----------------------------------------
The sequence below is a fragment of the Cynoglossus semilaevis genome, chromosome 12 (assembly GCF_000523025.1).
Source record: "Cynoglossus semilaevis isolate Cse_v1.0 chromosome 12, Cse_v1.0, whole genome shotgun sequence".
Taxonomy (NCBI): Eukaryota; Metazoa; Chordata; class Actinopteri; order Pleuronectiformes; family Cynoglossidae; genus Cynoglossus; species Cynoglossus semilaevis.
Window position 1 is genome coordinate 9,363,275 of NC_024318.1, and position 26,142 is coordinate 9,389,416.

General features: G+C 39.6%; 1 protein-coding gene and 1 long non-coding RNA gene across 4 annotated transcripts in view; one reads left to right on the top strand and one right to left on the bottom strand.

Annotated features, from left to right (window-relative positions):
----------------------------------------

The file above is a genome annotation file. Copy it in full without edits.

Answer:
The sequence below is a fragment of the Cynoglossus semilaevis genome, chromosome 12 (assembly GCF_000523025.1).
Source record: "Cynoglossus semilaevis isolate Cse_v1.0 chromosome 12, Cse_v1.0, whole genome shotgun sequence".
Taxonomy (NCBI): Eukaryota; Metazoa; Chordata; class Actinopteri; order Pleuronectiformes; family Cynoglossidae; genus Cynoglossus; species Cynoglossus semilaevis.
Window position 1 is genome coordinate 9,363,275 of NC_024318.1, and position 26,142 is coordinate 9,389,416.

General features: G+C 39.6%; 1 protein-coding gene and 1 long non-coding RNA gene across 4 annotated transcripts in view; one reads left to right on the top strand and one right to left on the bottom strand.

Annotated features, from left to right (window-relative positions):